It said it owes its two largest creditors — munitions company St. Marks Powder and Eco-Bat Indiana, a lead producer and recycler — $3.5 million combined. It also lists the states of Alabama, Arkansas and Missouri, and the city of Huntsville, Ala., as creditors with undetermined claims after taking development incentives in each jurisdiction.
“They’re in financial straits. They’ve got one foot in the grave and one foot on a banana peel,” said Richard Barber, a conservator of Remington internal records. His son was killed in 2000 by a malfunctioning Remington rifle, and he’s spent the past 20 years gathering millions of pages of company documents on its product designs and finances.
The Huntsville, Ala.-based manufacturer is trying to find a buyer after negotiations with the Navajo Nation unraveled last week over financing questions. The Nation had been prepared to spend more than $300 million to complete the sale, intent on moving manufacturing to its territory in parts of Arizona, Utah and New Mexico. Navajo lawmakers had also made a run at the company in 2018, during its last bankruptcy filing. Former Navajo Nation council speaker LoRenzo Bates said the Nation had been prepared to pay as much as $525 million back then.
Remington was founded in 1816 in Ilion, N.Y., by an amateur gunsmith and marksman whose peers were so enamored with his handiwork that they commissioned their own rifles. The company was sold to DuPont in 1933, which held it until 1993, when it sold to a group of high-level executives. Remington has changed hands two more times since then.
JP Morgan Chase and Franklin Advisors took ownership of the company in exchange for $775 million in debt during its 2018 bankruptcy, but according to court documents, neither firm is among Remington’s 40 largest debtors.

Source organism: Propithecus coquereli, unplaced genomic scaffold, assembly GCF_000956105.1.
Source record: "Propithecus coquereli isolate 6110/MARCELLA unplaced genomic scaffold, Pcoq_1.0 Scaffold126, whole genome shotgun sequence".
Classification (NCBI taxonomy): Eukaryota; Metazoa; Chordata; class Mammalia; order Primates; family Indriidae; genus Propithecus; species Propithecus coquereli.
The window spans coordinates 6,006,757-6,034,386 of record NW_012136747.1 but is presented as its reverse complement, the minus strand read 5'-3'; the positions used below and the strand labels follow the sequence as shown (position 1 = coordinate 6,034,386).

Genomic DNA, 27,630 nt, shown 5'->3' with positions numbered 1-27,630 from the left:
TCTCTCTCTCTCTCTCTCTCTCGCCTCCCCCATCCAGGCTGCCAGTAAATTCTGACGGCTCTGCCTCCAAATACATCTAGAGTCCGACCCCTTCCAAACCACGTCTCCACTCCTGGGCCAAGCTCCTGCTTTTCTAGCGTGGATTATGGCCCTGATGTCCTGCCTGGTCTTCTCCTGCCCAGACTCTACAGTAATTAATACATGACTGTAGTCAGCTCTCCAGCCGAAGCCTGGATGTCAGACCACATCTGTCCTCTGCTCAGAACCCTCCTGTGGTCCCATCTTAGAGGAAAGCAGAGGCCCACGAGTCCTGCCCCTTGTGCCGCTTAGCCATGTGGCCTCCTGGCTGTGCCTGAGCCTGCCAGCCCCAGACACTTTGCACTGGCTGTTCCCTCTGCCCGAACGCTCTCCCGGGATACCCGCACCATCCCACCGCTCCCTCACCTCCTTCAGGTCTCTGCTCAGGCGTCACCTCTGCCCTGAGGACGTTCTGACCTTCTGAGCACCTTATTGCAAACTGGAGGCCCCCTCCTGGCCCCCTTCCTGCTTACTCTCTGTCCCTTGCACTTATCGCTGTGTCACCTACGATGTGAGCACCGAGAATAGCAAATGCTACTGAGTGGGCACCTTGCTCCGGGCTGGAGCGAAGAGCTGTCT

The bankruptcy filing comes as U.S. gun purchases are skyrocketing in the face of pandemic-fueled uncertainty and widespread civil unrest. From March to June, sales jumped 30 percent, or an additional 3 million firearms compared with the year-ago period, according to a Brookings Institution review of federal background check data.
Nearly half of those additional sales occurred in June, after several days of protests sparked by George Floyd’s killing in police custody. Researchers wrote the spike differed from previous gun-buying binges because it was not driven by fear of pending restrictions but rather by anxiety and unease over the ongoing crises.
But Remington, best known for shotguns and hunting rifles, did not benefit as directly from the increased demand. When firearms purchases surge because of social and political anxiety, consumers tend to gravitate toward handguns and semiautomatic rifles.
Guns are notoriously hard to innovate and meant to last generations, meaning there’s little need for owners to replace them. “You can only change the configuration so many times before you’re just offering embellishments,” said Greg Danas, a leading firearms and ballistics expert. “At some point, the gun of 1970 can do the same thing as the firearm of 2020.”
Remington’s long guns and shotguns have also been a source of liability that has dogged the company for decades. Its 700 series bolt-action rifles and certain models of shotguns were found to have design defects that caused them to sometimes fire without a trigger pull. That’s led to dozens of product liability lawsuits, many of which the company settled.
Remington also fell under intense criticism after the 2012 massacre at Sandy Hook Elementary School in Newtown, Conn. The shooter used a Bushmaster AR-15-style rifle to kill 20 children and six adults. The victims’ families sued Remington, claiming the rifle should not have been marketed for civilian use.
Remington argued that it is immune from lawsuits over the commission of crimes involving its products. The Supreme Court disagreed in 2019, and the case is expected to go to trial next year in Connecticut Superior Court.